Relations between teachers and education bosses in Glasgow have taken a dive after a union said school leaders had been instructed to block parental or sick leave on next week’s strike days.

The industrial action, which has been planned by Unison, GMB and Unite, covers cleaners, catering teams, pupil support assistants, support for learning workers, janitors and maintenance employees in every early years, primary, ASN and secondary school in the city.

Council leaders have said all schools will remain open for teachers and that secondaries remain open for pupils and teachers.

However, the Glasgow local association of the EIS union has had reports that education managers have told principals not to approve teachers’ parental leave on September 6, 7 and 8 unless in “extreme exceptional” situations.

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The EIS said it had also received reports that headteachers have been told to mark teachers as taking strike action if they are sick or go on parental leave during the strikes. This, the union adds, would lead to a loss of pay and potential disciplinary measures.

Council bosses have insisted there was no intention to say that teacher sick pay would be withdrawn and do not understand how that impression was given. They added that "normal rules" in this area would apply.  

But Susan Quinn, EIS local association secretary, said: “The EIS is firmly in support of these school strikes and we stand in complete solidarity with our sister unions. Schools cannot, and should not, be operating with only teachers present.

“This is dangerous and does not provide a suitable learning environment. It is abhorrent that the council should think it appropriate to open secondary schools without the appropriate and relevant support staff. Other local authorities are taking a less antagonistic approach by closing schools to pupils and teachers on strike days, in the interests of protecting their health and safety.”

She added: “It is a further example of poor industrial relations in the council that they are now taking, in effect, secondary action against teaching staff by restricting their terms and conditions during industrial action which they cannot lawfully participate in, according to UK government anti-union legislation.

“If our members cannot legally take strike action because they haven’t been balloted - yet - how can the council use other unions’ strike ballots to cancel sick leave and parental leave for teachers? Worst, perhaps, of all is that we know this instruction is verbal to headteachers and in direct contravention of written guidance which has been issued. We believe this to be a breach of terms and conditions, and potentially discriminatory.”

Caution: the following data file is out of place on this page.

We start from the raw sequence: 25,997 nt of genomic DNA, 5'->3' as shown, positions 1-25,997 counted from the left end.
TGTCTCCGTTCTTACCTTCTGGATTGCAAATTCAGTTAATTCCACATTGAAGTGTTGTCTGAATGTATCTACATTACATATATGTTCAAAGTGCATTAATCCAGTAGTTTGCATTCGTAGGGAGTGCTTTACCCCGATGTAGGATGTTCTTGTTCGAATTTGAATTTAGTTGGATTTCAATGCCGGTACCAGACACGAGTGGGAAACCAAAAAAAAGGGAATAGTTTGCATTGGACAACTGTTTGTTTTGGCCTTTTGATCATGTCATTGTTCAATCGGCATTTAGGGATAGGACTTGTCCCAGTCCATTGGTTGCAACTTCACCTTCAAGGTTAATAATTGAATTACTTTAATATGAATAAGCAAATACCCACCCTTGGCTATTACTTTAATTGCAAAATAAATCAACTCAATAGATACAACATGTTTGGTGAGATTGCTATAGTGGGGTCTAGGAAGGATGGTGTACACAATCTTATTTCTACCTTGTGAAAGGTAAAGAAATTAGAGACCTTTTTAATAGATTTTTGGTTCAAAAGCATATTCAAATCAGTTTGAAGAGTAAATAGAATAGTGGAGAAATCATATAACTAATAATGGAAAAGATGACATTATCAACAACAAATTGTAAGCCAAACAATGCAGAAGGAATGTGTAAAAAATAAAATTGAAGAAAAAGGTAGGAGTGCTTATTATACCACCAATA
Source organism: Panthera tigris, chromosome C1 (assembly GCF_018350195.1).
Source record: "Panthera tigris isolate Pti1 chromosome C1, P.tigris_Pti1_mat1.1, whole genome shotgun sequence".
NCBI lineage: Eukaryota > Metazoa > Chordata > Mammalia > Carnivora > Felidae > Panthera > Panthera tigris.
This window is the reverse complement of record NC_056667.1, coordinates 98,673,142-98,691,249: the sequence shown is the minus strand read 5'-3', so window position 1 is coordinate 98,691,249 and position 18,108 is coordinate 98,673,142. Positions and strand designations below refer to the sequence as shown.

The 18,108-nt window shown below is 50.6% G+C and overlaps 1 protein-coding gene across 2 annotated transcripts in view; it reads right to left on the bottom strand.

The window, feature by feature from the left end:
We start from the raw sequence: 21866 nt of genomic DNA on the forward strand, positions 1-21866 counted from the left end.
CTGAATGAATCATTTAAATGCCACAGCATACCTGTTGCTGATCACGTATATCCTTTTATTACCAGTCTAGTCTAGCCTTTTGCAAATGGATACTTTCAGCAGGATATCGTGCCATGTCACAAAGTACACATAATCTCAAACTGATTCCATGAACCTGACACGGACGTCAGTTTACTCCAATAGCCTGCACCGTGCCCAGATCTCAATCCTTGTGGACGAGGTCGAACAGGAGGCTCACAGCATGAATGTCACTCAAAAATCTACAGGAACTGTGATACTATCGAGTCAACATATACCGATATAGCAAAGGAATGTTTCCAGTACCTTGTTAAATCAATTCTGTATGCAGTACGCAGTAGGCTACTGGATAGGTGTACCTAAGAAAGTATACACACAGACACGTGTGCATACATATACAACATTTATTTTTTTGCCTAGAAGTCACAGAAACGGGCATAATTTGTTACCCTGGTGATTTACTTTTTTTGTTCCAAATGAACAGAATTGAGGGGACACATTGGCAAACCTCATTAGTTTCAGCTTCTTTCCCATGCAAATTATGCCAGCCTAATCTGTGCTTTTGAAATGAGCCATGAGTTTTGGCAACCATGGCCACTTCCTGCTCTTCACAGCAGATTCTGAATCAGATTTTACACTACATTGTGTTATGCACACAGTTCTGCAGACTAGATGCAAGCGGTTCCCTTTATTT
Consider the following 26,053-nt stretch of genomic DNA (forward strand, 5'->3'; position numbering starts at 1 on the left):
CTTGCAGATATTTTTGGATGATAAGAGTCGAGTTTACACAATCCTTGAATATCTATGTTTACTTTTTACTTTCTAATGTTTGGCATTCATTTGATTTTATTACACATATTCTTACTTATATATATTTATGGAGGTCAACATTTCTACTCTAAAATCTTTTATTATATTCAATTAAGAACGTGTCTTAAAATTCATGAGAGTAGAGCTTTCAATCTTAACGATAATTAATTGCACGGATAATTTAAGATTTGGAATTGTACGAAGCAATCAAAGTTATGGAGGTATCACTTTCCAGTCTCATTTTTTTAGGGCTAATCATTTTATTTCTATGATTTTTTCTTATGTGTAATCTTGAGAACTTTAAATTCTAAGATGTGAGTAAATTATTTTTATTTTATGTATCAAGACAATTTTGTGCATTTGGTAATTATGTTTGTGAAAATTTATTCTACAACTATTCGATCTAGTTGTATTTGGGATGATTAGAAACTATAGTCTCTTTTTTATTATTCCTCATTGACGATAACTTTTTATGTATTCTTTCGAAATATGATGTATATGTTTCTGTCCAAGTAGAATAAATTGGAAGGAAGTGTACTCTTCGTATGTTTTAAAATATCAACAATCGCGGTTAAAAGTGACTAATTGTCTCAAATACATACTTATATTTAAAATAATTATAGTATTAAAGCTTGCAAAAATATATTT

HeraldScotland: Andrea Bradley, EIS general secretary, said schools should be closed.Andrea Bradley, EIS general secretary, said schools should be closed.

The EIS said it was emailing advice to members across Glasgow with the union’s position on what to do during strike days.

Andrea Bradley, EIS general secretary, stressed that schools should be closed on health and safety grounds while industrial action is taking place.

She added: "The staff who will be taking industrial action play a vital role in ensuring the health and safety of pupils and staff, so it is difficult to see how schools can open safely during this time. Where a headteacher or council takes the decision to open a school on a strike day, they must be able to demonstrate clearly that this can be done safely without any risk to the health and safety of pupils or staff or the security of school buildings.

"The EIS has issued information to members regarding the support staff strike, including the very clear advice not to carry out any work normally undertaken by a member of support staff engaged in industrial action."

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A spokeswoman for Glasgow City Council said: “There was no intention to say that sick pay would be withdrawn. We do not know how that impression was given and we are happy to confirm that normal rules around sick pay will apply.

“We have been liaising with our secondary school estate contractor AMEY of their contingency plans and we will continue to discuss the concerns of the EIS and reassure them and take appropriate action if required in schools which we intend to keep open.

“Teachers are not being asked to do anything different from all council employees who were not part of the unions’ ballots in respect of attending their place of work or caring arrangements.”